Negotiations over the NDAA stalled and on Oct. 1, the fiscal year ended. The Department of Defense is now operating under a kind of temporary funding, known as a continuing resolution.
Last week, Inhofe introduced a substitute version of the NDAA. He said he was filing what he called a “skinny” bill, a non-controversial, skeleton measure he said would ensure essential funding for the military.
In a statement made on the Senate floor, Inhofe said that he would prefer to pass the full NDAA, but that time is running out to meet the end of year deadline for a more complicated bill.
“We can sit around and do nothing through the month of November, and when December gets here, all of a sudden, we are going to be faced with the fact that we are going to have some bill that takes care of just the military, not all the other stuff that is on the bill,” he said.
In Inhofe’s new truncated version of the bill, the military tenants’ bill of rights, what is called Military Housing Privatization Reform or Title XXX of Senate Bill 1790, has disappeared.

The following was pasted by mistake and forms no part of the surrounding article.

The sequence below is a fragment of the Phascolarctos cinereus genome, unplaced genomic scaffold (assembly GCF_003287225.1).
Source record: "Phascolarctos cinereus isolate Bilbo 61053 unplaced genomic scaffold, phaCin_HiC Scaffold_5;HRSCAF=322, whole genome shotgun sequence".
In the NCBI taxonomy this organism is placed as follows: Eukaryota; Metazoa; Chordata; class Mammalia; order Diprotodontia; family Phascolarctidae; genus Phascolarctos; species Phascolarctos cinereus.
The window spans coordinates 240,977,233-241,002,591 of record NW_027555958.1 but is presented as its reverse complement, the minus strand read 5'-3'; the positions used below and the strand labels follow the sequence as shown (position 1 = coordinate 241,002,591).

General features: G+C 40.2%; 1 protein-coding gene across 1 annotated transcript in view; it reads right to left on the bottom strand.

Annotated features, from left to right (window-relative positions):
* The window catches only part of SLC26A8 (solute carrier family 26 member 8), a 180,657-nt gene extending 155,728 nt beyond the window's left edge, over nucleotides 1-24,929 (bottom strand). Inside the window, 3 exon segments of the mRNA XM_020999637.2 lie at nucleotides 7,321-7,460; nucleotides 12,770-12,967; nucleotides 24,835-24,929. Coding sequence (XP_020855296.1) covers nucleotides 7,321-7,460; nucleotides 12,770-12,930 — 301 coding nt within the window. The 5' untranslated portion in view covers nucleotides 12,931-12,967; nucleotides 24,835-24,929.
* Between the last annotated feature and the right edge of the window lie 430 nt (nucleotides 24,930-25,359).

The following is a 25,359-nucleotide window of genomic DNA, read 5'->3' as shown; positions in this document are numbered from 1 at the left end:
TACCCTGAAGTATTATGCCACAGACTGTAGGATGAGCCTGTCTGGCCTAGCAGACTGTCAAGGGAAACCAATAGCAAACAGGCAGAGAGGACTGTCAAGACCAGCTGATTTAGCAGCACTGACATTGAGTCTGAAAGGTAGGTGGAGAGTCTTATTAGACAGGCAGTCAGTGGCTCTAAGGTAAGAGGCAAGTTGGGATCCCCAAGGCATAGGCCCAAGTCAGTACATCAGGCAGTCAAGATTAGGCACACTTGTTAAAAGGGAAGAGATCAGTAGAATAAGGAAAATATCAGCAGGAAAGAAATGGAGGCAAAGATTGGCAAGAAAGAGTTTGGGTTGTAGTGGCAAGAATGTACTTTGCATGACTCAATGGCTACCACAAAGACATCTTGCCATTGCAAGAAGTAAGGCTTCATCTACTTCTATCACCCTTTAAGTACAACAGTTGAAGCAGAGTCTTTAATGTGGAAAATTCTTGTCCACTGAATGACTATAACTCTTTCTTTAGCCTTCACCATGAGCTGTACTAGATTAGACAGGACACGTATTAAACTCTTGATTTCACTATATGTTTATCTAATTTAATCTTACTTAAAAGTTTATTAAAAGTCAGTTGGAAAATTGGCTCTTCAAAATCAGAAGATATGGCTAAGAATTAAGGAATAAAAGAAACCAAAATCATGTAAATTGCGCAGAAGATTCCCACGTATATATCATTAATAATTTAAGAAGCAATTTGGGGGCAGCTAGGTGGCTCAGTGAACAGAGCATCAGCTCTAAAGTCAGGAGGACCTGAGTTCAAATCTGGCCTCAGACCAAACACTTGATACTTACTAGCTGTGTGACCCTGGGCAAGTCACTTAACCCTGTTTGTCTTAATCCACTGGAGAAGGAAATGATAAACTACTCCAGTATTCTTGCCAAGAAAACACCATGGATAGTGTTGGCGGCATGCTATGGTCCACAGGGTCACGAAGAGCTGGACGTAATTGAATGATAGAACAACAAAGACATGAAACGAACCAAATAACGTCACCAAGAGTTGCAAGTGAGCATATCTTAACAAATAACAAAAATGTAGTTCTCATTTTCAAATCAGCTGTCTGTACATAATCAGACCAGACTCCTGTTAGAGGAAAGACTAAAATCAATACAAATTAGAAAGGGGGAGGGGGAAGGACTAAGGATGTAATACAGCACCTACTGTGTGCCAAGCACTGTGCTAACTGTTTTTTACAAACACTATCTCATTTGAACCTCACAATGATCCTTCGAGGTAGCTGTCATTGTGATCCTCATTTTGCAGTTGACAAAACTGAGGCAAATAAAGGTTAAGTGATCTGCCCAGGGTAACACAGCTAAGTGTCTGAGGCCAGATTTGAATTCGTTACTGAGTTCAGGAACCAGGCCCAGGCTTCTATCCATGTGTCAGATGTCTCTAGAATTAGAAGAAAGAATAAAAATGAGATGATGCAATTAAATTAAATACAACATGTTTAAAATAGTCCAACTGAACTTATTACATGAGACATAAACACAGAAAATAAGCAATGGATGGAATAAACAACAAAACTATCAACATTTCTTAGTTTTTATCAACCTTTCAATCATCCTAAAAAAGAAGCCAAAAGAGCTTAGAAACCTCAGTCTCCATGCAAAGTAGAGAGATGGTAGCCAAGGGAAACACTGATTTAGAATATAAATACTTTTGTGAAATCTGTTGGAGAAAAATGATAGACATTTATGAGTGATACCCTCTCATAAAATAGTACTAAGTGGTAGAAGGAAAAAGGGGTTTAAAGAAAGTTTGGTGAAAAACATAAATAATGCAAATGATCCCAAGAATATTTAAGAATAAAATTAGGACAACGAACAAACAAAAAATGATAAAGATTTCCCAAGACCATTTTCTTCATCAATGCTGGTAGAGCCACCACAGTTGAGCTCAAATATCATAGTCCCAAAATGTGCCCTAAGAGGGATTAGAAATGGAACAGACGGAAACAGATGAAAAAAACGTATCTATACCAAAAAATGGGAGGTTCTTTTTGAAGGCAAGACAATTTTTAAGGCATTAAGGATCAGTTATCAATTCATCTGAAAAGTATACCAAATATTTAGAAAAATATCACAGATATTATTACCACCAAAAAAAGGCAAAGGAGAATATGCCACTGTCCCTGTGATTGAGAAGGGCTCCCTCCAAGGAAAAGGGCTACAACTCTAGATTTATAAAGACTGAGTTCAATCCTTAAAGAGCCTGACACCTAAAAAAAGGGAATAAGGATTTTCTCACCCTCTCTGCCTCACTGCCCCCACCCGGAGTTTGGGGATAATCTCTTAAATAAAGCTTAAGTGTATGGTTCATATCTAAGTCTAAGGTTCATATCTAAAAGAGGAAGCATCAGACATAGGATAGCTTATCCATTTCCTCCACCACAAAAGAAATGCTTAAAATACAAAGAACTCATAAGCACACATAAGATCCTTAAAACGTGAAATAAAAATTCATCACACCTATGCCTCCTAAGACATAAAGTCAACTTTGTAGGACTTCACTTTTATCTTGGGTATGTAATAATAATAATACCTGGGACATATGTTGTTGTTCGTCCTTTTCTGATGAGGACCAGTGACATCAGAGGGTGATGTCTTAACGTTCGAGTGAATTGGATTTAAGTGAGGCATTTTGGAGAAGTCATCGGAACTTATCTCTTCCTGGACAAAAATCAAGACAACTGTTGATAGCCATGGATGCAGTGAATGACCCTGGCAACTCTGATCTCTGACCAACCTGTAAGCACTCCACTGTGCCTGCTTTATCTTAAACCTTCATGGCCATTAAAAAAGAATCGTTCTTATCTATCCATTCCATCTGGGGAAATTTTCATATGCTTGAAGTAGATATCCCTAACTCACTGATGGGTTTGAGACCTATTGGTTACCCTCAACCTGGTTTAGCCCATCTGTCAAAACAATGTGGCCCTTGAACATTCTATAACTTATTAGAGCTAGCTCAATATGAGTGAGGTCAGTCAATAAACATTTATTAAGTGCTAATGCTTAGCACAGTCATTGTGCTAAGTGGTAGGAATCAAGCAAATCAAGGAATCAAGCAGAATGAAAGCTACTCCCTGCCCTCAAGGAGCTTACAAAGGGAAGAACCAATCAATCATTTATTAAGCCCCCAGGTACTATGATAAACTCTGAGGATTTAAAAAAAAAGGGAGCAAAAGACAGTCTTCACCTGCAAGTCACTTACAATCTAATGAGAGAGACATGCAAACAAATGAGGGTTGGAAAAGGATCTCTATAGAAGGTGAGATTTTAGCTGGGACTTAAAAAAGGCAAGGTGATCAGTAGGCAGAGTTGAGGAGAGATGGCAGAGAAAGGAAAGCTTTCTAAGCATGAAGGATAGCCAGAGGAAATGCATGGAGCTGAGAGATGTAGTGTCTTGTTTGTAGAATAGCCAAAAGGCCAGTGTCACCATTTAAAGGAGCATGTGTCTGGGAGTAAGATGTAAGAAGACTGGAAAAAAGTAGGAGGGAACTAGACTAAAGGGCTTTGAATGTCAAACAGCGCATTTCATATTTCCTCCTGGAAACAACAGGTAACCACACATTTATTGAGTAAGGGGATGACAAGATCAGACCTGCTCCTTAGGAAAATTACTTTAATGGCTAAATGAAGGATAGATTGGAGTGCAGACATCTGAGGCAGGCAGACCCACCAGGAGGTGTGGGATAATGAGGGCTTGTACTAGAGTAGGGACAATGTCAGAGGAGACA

It’s a notable reversal. In September, Inhofe had said the tenants’ bill of rights was vitally needed.
In an emailed statement, Schatz said he was optimistic that the problems in base housing would be addressed.
“While many in Congress are caught up in partisan fights, supporting our service members and their families is one area that has strong bipartisan support,” he said.
Some congressional staffers think a kind of brinkmanship is underway, and that the two sides will inevitably come together in passing a comprehensive defense spending bill.
Cornwall, who leads the service members’ housing advocacy group, has been watching the process with concern. But she is taking a long-term view of the problem and its solution.
“There’s no doubt in my mind that everyone knows military housing reform is necessary,” she said, adding that “such a complex, expensive and multifaceted problem” would not in any case be addressed in any single legislative session.